Galileo Galilei
Galileo Galilei
Historical Figure
Nationality: Italy
Religion: Catholicism
Date of Birth: 15 February 1564
Date of Death: 8 January 1642
Cause of Death: Natural Causes
Occupation: Physicist, mathematician, astronomer, and philosopher
1632 series
POD: May, 1631
Appearance(s): 1634: The Galileo Affair
Grantville Gazette X
Grantville Gazette XIX
Type of Appearance: Direct
Galileo de Vincenzo Bonaiuti de' Galilei (15 February 1564–8 January 1642) was an Italian physicist, mathematician, astronomer, and philosopher who played a major role in the Scientific Revolution. His achievements include improvements to the telescope and consequent astronomical observations, and support for Copernicanism. Galileo has been called the "father of modern observational 'astronomy", the "father of modern physics", the "father of science", and "the Father of Modern Science."

In his own lifetime, Galileo's advocacy for the Copernican view was controversial. He repeatedly ran afoul of the Roman Inquisition, until he was finally tried in 1633. He was forced to recant, and placed under house arrest.

Galileo Galilei in 1632Edit

The arrival of Grantville, and the spread of up-time ideas and knowledge, caused Galileo Galilei's heresy trial to take a different track. At the start of 1634, it had not yet gotten started, although Pope Urban VIII had convened a Commission of Inquiry consisting of Church astronomers and Inquisition cardinals.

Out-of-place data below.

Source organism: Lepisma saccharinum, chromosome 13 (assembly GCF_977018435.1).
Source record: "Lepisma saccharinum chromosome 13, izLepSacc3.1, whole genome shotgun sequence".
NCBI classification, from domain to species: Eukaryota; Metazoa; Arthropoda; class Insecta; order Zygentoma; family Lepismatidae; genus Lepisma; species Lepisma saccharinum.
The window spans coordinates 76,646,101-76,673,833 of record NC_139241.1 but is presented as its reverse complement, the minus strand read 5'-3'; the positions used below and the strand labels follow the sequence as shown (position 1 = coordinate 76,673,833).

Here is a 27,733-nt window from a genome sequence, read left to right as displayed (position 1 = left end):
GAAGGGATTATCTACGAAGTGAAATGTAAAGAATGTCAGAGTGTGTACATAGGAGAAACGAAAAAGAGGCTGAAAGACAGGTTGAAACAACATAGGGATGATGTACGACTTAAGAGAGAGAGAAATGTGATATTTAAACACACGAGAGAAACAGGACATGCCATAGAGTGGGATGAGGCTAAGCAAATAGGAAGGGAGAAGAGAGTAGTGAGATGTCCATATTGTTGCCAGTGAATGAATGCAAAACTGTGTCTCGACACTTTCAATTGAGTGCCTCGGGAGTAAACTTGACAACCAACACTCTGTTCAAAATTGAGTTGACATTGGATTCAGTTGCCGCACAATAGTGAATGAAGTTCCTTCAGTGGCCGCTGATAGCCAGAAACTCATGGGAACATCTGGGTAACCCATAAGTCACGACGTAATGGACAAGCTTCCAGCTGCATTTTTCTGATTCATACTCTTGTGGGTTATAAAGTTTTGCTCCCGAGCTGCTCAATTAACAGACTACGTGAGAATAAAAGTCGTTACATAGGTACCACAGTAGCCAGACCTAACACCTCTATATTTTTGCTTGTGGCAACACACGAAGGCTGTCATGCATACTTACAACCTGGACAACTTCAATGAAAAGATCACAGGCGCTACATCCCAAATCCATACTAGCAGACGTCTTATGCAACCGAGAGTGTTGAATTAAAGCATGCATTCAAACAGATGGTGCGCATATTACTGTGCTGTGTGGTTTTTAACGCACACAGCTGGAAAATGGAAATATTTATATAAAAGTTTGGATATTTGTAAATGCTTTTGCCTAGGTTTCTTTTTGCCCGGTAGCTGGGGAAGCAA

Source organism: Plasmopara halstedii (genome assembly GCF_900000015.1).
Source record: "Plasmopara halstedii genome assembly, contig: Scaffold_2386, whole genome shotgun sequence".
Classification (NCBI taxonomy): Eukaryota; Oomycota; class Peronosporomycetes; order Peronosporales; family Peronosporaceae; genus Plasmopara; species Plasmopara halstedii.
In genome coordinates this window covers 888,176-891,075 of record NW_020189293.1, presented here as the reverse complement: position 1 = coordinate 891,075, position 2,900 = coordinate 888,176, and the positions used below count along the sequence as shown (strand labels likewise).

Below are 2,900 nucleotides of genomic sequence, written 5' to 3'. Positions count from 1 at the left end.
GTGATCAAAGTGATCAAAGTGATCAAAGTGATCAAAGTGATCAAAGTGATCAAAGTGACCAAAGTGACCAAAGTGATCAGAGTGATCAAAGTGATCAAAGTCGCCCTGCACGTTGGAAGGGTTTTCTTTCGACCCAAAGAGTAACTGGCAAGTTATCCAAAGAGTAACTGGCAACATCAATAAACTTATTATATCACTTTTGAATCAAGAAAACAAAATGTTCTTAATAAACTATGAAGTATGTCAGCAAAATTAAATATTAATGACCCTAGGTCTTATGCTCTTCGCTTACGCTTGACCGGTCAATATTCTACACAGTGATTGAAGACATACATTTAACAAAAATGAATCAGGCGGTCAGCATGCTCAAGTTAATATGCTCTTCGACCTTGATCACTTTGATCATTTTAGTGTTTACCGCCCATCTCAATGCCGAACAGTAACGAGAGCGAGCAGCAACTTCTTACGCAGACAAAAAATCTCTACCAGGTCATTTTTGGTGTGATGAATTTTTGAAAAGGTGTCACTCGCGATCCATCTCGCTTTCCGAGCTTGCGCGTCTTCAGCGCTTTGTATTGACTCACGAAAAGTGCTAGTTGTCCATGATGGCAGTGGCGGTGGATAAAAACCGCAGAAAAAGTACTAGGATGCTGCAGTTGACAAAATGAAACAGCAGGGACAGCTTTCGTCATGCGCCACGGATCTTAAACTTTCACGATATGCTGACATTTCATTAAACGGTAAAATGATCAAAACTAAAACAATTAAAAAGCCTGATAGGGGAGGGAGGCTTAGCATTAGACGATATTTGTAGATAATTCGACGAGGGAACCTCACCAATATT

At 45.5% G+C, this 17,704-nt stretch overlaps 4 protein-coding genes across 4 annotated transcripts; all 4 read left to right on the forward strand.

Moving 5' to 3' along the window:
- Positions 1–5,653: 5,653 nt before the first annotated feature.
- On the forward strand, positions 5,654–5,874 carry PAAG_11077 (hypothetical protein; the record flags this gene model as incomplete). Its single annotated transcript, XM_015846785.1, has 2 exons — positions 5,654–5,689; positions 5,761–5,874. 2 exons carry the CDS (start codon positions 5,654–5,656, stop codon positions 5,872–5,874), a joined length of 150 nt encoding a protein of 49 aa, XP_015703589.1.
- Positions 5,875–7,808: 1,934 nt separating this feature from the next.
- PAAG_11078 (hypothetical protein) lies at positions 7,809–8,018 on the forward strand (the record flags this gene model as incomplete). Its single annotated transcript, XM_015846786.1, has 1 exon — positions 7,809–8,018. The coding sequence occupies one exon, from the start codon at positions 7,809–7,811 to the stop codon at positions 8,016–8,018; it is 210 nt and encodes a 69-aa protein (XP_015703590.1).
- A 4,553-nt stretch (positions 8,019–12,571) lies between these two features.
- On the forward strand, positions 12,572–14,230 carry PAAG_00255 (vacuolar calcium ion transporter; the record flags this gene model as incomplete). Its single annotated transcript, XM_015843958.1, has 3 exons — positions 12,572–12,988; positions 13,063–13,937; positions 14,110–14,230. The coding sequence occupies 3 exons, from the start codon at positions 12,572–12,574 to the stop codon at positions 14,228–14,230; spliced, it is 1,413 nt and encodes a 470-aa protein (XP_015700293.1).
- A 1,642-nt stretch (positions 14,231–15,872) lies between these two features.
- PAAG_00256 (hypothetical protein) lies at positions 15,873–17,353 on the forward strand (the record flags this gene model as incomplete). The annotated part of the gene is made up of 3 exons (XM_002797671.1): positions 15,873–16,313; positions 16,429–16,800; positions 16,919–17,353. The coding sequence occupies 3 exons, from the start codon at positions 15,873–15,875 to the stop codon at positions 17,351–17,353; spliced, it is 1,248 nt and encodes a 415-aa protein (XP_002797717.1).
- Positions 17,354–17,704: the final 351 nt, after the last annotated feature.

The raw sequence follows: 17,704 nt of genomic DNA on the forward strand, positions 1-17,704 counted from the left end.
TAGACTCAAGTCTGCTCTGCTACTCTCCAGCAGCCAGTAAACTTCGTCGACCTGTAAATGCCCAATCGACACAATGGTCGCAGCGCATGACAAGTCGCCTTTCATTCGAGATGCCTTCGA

In 1634, up-time Americans became involved in two separate ways. Pope Urban appointed Lawrence Mazzare, then the United States of Europe's ambassador to the Most Serene Republic of Venice, to defend Galileo. At the same time, Frank, Ron, and Gerry Stone became involved in the Venice Committee of Correspondence's plan to rescue Galileo.

However, it was only after an assassination attempt on the Pope by French Huguenot extremists led by Michel Ducos was foiled by the up-timers, that Galileo was pardoned by Urban.

See AlsoEdit